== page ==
Here, in this scene from the first act, a young man called ROGER is trying to get Vicki, a local beauty, to go upstairs “to have some champagne”. She seems very willing because she is – what in less politically correct days we were allowed to call – a ‘dumb blonde’. No sex will occur between Roger and Vicki, because this is an old-fashioned British farce,  but Vicki is innocent, so appears to be willing. ROGER has told her that he owns the house, in order to impress her, though in fact he is a realtor trying to rent it out while its owners are abroad. This is his reason for not knowing which of 9 doors leads to the bedroom, where he wants to lead VICKI, – and here he has just mistakenly sent Vicki into a bathroom.

VICKI. (coming out of doorway) It’s another – 

ROGER. No, no, no.

VICKI. Always trying to get me into bathrooms.

ROGER. I mean in here.

(He nods at the next door – the first along the gallery. VICKI leads the way in, ROGER follows.)

VICKI. Oh, black sheets!

ROGER. (Pulling her back out) It’s the airing cupboard. This one, this  one.

(He drops the bag he has been carrying, and struggles

nervously to open the second door along the gallery, – the bedroom)

VICKI. Oh, you’re in a real state! You can’t even get the door open.

Vicki is not exactly a feminist. She probably wears a pink miniskirt, fluffy top, high heels, and looks super-stunning. But she is no fool. It is true that she trusts Roger too easily, and excited to have met an attractive young man who seems to own such a big house, but she is an essentially good person, innocent, happy, full of energy, with a big heart, and if by any chance she did end up in bed with Roger, he would be worn out in seconds.

NOTHING ON (the play which this group of awful actors is trying to rehearse) is full of panic situations,  but the actress named BROOKE who is playing VICKY does not panic. She may be similar to the character she is playing – trusting that everything will work out well – but in fact neither ever fully realizes when things are going wrong! So when VICKY says, “It’s another bathroom” she’s not complaining for she thinks having two bathrooms is wonderful! Everything is fine in her view!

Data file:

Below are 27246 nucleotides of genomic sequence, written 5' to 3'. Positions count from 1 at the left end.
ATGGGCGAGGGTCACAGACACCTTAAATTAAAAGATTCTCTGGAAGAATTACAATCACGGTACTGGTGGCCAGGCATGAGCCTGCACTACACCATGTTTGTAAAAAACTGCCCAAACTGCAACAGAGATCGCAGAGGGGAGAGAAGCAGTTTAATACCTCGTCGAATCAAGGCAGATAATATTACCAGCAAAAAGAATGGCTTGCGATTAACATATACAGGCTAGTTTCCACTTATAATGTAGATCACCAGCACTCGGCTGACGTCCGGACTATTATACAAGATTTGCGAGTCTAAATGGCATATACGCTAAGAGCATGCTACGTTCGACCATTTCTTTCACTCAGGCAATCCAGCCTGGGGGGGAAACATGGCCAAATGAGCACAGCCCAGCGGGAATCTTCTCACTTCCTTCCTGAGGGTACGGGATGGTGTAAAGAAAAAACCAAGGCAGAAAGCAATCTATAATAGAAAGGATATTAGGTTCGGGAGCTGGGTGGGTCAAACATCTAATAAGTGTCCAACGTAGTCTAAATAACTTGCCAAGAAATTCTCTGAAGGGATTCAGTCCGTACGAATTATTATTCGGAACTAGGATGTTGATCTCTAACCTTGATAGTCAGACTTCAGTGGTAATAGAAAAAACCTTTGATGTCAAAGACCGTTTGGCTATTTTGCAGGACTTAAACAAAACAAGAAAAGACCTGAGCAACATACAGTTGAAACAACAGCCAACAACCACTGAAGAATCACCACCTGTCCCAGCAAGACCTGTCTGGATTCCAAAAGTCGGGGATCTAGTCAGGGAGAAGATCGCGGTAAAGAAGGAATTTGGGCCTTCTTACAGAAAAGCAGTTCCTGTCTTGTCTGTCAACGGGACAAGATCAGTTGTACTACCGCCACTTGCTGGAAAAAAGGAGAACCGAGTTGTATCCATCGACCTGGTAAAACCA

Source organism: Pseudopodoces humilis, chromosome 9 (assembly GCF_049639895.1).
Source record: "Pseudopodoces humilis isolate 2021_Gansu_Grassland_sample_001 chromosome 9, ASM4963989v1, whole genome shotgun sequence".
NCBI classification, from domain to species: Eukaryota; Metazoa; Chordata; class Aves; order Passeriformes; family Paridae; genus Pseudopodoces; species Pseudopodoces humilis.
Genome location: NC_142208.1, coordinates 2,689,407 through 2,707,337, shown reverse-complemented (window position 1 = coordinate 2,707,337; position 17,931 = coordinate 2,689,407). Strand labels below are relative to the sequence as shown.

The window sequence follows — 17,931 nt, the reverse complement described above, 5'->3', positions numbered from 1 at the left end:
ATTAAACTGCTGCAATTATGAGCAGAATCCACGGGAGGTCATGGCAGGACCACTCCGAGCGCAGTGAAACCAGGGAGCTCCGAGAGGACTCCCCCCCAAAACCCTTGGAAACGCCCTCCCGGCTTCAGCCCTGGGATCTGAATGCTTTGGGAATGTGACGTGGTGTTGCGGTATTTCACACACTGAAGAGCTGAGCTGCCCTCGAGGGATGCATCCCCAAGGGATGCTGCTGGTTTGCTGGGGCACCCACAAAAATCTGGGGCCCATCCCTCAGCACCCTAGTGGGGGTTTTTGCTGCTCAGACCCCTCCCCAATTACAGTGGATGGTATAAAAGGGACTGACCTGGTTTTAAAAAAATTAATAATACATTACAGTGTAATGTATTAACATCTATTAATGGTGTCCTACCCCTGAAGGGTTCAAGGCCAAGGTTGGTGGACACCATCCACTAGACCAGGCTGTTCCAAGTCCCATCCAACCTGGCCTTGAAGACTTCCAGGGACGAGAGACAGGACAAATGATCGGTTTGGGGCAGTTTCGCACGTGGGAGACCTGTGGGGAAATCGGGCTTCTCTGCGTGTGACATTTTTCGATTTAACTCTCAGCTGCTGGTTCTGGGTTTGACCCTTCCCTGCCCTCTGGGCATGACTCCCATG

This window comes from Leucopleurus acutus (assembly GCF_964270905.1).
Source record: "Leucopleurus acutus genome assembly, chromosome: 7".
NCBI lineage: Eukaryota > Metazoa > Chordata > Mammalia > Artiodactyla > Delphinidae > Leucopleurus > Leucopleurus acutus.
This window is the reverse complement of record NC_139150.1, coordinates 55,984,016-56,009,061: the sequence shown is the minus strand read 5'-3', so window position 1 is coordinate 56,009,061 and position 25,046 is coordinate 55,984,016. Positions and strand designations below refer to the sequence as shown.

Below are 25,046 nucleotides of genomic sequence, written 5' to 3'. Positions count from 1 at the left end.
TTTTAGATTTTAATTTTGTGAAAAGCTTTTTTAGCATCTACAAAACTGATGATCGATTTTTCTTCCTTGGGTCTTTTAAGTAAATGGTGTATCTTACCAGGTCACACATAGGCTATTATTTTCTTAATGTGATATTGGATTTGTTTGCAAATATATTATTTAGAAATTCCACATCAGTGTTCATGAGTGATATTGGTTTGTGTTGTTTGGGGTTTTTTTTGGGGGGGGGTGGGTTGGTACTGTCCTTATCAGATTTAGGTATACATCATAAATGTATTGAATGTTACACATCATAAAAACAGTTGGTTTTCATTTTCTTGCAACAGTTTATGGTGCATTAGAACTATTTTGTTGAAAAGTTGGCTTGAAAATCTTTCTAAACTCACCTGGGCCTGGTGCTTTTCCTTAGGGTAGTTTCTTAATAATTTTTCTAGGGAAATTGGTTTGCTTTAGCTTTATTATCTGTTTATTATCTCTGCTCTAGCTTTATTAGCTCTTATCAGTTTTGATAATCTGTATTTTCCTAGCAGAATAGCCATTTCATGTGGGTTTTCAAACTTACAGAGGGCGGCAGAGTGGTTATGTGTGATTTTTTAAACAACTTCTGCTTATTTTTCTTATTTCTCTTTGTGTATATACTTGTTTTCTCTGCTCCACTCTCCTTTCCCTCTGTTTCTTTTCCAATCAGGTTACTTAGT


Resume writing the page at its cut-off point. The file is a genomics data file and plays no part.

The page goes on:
ROGER, however, does panic. He desperately cries “No, no, no!” when he realizes he can’t find the bedroom, but he is not shouting at Vicki. He is yelling at fate for being so unfair when Vicki seems willing to do whatever he asks. In this very British play everyone has good manners! What matters to ROGER is that VICKY does not see he is helpless. He needs, like the characters in the Noel Coward play discussed above here, to appear in charge!

Other characters in the play are also stereotypes of many other British comedies, even though their feelings must be acted for real.  BELINDA –  Philip’s long-suffering wife – is almost identical to Celia in Ayckbourn’s INTIMATE EXCHANGES. DOTTY, the long-suffering maid in NOISES OFF is like Clara in Coward’s HAY FEVER. LLOYD, the director in NOISES OFF who so wants to be  charge, is like Lady Bracknell in THE IMPORTANCE OF BEING EARNEST. And POPPY, the young and vulnerable stage manager in NOISES OFF, is like Sandy in HAY FEVER. 

It is only by understanding the characters in NOISES OFF that it becomes possible to read the play at a first sitting. Actors reading any of these plays must remember who is oldest, who panics, who never panics and who is in charge at any point in any scene.



Alan Ayckbourn has had more plays produced in major theaters than any other writer in the world, including more than forty on Broadway and thirty others in London’s West End. Yet many Americans do not know his plays, and probably because his plays take place in a kid of private British world.
The plays are mostly comedies about married couples arguing, and the speech below from one of his plays may help American actors understand more Ayckbourn’s characters.

But there is one unusual reason for the popularity of his plays – that he often plays a ‘trick’ on his audience which helps them to enjoy his plays before they even begin!